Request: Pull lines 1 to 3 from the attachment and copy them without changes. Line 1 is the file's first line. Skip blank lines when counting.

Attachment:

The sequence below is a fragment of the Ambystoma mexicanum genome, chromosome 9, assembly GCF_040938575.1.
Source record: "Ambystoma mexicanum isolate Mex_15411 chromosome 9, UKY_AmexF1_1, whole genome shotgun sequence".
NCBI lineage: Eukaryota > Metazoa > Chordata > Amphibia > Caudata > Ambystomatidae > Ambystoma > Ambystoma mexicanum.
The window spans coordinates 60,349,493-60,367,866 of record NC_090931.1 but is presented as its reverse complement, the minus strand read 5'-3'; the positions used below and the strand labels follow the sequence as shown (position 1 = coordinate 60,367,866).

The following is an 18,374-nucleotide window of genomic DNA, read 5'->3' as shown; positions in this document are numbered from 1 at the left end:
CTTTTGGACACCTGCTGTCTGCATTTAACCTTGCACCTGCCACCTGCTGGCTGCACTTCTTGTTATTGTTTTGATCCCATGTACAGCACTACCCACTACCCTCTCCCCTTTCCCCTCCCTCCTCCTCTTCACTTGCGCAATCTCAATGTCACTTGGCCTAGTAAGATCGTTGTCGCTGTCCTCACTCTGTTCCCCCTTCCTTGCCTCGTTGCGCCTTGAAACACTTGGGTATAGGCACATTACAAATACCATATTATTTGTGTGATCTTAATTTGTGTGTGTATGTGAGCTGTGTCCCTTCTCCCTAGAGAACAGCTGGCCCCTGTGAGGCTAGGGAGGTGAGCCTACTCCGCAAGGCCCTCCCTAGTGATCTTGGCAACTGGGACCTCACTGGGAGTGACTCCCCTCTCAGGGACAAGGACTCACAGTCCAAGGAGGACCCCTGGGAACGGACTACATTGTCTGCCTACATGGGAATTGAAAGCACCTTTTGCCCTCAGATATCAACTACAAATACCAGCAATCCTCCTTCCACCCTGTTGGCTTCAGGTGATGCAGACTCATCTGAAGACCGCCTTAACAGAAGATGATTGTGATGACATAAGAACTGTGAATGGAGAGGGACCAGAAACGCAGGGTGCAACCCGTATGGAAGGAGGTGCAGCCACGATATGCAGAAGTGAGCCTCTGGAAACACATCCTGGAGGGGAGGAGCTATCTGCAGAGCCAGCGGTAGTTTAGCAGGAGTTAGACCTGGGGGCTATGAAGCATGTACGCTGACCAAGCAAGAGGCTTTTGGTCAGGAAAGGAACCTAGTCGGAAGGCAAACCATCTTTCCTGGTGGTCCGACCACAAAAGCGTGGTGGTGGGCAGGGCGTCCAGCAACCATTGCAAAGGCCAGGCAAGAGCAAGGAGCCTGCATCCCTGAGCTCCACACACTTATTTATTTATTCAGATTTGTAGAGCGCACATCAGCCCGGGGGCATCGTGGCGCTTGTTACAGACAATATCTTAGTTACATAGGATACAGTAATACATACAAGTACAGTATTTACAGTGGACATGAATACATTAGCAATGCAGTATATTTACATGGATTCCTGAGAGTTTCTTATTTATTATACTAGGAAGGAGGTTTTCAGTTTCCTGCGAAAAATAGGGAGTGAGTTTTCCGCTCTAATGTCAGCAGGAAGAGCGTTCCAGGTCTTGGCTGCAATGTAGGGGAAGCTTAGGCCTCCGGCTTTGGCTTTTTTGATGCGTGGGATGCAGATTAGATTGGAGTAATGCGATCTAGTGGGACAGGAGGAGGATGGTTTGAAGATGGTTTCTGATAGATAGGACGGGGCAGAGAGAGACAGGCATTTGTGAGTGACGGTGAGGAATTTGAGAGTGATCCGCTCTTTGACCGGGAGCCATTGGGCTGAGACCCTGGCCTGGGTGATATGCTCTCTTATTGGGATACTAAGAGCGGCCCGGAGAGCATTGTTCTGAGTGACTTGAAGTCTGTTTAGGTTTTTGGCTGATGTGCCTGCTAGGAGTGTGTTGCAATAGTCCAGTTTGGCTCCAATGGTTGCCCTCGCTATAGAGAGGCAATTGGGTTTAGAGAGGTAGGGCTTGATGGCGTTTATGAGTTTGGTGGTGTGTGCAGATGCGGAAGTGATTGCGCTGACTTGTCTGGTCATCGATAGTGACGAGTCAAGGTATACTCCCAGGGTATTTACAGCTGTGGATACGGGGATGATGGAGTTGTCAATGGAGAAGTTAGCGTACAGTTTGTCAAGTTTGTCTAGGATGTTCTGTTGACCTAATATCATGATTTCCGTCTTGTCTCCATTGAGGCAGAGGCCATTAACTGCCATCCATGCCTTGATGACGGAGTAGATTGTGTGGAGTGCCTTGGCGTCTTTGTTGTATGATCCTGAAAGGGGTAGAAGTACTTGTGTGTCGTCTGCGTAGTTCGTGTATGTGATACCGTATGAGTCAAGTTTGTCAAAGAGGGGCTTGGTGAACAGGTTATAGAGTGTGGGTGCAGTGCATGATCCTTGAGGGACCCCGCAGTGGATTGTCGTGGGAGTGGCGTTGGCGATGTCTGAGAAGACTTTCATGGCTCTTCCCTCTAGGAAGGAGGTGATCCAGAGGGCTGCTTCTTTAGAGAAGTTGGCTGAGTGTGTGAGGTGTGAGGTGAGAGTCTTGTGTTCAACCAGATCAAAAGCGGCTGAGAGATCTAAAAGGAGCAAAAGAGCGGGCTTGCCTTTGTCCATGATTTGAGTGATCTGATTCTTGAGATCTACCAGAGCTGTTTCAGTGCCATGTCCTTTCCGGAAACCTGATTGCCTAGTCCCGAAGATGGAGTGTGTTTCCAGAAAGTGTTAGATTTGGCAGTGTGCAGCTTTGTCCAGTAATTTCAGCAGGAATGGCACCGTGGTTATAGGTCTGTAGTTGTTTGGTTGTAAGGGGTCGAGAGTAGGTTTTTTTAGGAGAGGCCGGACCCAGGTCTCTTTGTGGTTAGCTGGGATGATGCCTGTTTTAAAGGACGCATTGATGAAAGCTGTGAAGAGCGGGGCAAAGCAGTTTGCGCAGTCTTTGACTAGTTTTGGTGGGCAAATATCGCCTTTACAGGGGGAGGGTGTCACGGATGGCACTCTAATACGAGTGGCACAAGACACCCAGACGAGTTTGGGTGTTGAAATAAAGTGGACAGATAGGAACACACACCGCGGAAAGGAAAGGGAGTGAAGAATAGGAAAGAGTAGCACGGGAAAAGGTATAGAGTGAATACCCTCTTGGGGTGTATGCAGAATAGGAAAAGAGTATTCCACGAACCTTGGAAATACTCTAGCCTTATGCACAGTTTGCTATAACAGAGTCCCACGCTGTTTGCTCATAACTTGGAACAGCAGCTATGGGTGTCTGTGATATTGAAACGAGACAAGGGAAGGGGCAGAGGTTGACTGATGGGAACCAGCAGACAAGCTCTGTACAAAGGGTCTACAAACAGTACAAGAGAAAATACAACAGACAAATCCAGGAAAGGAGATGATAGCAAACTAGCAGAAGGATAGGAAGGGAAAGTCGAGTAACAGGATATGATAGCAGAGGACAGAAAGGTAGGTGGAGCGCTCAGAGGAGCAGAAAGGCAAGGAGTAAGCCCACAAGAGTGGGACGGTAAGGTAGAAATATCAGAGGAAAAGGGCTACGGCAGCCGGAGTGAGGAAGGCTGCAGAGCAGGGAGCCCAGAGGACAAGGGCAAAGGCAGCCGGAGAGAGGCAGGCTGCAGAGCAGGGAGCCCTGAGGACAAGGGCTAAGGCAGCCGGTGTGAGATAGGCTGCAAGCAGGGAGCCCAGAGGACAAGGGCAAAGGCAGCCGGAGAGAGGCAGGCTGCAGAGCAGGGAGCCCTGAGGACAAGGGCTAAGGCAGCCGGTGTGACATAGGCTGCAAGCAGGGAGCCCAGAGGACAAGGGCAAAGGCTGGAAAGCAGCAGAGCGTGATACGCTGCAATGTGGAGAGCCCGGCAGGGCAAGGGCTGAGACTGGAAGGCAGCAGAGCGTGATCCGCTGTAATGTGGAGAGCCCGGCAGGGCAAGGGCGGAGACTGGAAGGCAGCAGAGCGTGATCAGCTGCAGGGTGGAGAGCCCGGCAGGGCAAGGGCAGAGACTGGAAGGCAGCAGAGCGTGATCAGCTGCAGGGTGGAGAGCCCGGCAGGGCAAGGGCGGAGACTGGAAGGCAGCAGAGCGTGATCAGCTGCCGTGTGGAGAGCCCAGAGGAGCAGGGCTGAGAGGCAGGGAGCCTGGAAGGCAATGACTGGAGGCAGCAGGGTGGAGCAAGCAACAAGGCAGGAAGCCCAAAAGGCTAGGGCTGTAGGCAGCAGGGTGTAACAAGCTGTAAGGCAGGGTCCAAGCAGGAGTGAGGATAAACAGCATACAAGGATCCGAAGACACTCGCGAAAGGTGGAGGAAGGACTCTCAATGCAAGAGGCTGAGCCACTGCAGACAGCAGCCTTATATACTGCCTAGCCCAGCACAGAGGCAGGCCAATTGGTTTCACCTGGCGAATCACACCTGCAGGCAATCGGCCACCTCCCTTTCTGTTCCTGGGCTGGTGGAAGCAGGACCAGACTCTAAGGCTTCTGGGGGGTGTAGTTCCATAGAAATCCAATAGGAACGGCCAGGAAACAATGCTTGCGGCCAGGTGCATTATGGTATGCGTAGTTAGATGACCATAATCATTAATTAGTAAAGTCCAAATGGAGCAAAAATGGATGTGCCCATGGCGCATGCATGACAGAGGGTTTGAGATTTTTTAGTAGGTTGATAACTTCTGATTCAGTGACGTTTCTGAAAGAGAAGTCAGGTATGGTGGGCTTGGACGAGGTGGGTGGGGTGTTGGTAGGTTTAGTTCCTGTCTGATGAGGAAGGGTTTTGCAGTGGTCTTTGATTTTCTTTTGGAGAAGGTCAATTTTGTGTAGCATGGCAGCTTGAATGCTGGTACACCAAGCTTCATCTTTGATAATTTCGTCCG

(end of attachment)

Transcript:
The sequence below is a fragment of the Ambystoma mexicanum genome, chromosome 9, assembly GCF_040938575.1.
Source record: "Ambystoma mexicanum isolate Mex_15411 chromosome 9, UKY_AmexF1_1, whole genome shotgun sequence".
NCBI lineage: Eukaryota > Metazoa > Chordata > Amphibia > Caudata > Ambystomatidae > Ambystoma > Ambystoma mexicanum.